My Short Story For The Machine Of Death Collection

    Blood Money And Sex

    A Woman’s Life In Search Queries

    First Night, Second Life

    SWAT 4: The Movie Script

    Google Oozes Connectivity

    Google are always doing interesting things, and one of the reasons I get excited about our current era is that a company distinguishing themselves by not being evil do so well. In fact, they’re the defining architects of the internet itself, and the internet is a big enough deal that history will look upon the computer itself as a footnote to the revolution it enabled. Google are the largest part of a change that isn’t merely technological, cultural, societal or domestic – it’s a milestone in the evolution of the species. There’s ‘can use tools’, ‘brain has well-developed speech centre’ then ‘Googles’.

    The new thing is that they’re giving free wireless internet access to the whole of San Francisco. If they move into banking, expect them to drop free money from planes.

    It’s hard for me not to imagine a huge translucent blob of connectivity enveloping the city now. There is something wildly futuristic about the idea of free wireless access everywhere – didn’t dialling up, paying per month and plugging things in always feel a little archaic? But more than that, the scary and exciting thing to me is that the internet itself now has an enormous, incredibly rich and powerful agent in the physical world. Google just want the internet everywhere, so much so that they’ll bring it about at their own expense. Until now it’s been a force of nature, growing according to a mess of conflicting interests of parties fighting it out, using the net as a battleground. Now its growth is going to be directed and encouraged by an apparently benevolent corporate super-power. It has become a thing trying to take us over, rather than one waiting for us to realise we want it.

    Maybe the story sounds more trivial than that, but to me there is something huge about the idea of giving a free connection to everyone in a city. Not a voucher to have one installed, just free connectivity hanging in the air itself, waiting to be picked up by a wireless network card. Suddenly that city is super-connected – the barrier to being online in a serious way having plummeted from an expensive subscription and installation to a simple $20 component – and the implications of that could be vast. It doesn’t take a visionary to see the city-wide radius increasing, or at least being copied elsewhere, and in the very long term it could actually accentuate the developed/developing country divide – education, information skills and even which parts of the brain and body are more developed are going to get more and more significantly different between super-connected countries and offline ones. It’s the stuff of sci-fi, but in fiction this kind of schism has always been characterised as dystopian. Reality looks more positive, however ugly that divide might get, it’s sharper for one side being raised, not the other lowered.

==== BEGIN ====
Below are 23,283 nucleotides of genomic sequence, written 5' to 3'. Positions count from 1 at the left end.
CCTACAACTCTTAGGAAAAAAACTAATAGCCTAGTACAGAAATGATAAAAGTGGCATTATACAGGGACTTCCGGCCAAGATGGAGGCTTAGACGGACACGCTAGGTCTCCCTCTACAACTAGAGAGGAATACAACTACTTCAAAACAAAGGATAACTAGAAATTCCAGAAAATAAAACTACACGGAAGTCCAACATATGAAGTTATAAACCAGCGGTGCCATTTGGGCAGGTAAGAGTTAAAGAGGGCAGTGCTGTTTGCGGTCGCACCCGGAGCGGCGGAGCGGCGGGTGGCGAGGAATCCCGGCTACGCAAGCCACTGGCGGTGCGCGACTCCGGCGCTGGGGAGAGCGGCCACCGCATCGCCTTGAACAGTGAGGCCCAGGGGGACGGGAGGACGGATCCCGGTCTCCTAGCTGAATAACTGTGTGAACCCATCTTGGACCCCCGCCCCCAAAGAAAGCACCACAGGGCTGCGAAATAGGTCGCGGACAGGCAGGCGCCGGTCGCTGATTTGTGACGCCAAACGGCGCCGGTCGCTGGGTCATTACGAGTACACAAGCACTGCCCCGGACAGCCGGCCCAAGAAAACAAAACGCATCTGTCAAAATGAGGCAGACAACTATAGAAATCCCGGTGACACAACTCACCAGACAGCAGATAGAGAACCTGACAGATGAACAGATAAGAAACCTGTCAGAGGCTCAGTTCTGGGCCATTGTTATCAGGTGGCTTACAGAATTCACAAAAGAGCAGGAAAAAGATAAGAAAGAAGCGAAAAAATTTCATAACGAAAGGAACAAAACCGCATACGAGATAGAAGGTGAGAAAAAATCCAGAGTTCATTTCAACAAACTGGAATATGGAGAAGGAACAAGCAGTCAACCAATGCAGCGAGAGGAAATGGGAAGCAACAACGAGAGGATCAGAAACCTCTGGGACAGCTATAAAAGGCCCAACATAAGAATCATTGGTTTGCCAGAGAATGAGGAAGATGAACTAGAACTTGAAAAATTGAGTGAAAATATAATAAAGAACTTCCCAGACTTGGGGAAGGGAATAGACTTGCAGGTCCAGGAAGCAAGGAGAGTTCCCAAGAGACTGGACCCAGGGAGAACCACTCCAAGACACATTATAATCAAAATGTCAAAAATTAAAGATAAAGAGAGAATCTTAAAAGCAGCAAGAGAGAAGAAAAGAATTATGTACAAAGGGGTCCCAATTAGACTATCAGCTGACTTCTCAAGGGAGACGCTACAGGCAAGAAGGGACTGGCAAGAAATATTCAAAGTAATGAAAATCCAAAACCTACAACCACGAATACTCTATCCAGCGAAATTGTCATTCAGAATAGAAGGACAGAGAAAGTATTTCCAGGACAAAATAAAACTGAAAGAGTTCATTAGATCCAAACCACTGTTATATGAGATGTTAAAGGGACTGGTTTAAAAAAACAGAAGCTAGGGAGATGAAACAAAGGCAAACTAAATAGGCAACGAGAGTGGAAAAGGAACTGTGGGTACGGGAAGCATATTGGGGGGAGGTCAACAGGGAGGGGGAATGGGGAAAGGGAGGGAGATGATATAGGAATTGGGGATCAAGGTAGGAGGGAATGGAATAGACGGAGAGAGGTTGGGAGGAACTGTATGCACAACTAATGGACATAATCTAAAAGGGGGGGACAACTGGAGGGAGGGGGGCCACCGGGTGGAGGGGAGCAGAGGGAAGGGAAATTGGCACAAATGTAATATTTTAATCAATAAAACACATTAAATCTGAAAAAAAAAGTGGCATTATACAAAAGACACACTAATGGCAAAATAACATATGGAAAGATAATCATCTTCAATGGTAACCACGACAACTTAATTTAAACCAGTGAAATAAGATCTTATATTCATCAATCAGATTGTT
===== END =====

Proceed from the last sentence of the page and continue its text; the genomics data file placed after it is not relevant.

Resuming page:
craigp: *Googles for Tom's tale of ballooning*.

    roBurky: Wow.

    That is amazing and super-good. Considering the hotel in my nearby town charges £5 an hour for use of its wireless internet access, I'm pretty shocked at this.

    Mr Dan: I think when you connect to their Internet you get Google Ads. Not sure how though, but i think you do.



    So lets for a second say that 10% of people in San Francisco decide to use this Wireless Internet, which they will, because it's free. Looking up on the net that equals 3,500,000 using their service. That's 3,500,000 looking at ads. They then sell the ad space for lots of money to big companies, naturally.



    So it's not exactly an entirely self-less act. Although it is still entirely great. I just wouldn't say they were doing it for the good of mankind or anything.



    If they end up repeating the process in other cities it just adds to their list of users. Eventually so many people will be connecting to their networks that Google could switch to their own version of the Internet entirely.

    Jason L: Yeah, that's the really awesome part of Google - they're smart idealists. They find ways of doing good that also do well.

    Jason L: As long as it's necropost week, I hereby officially eat crow. Time for a new motto, I guess.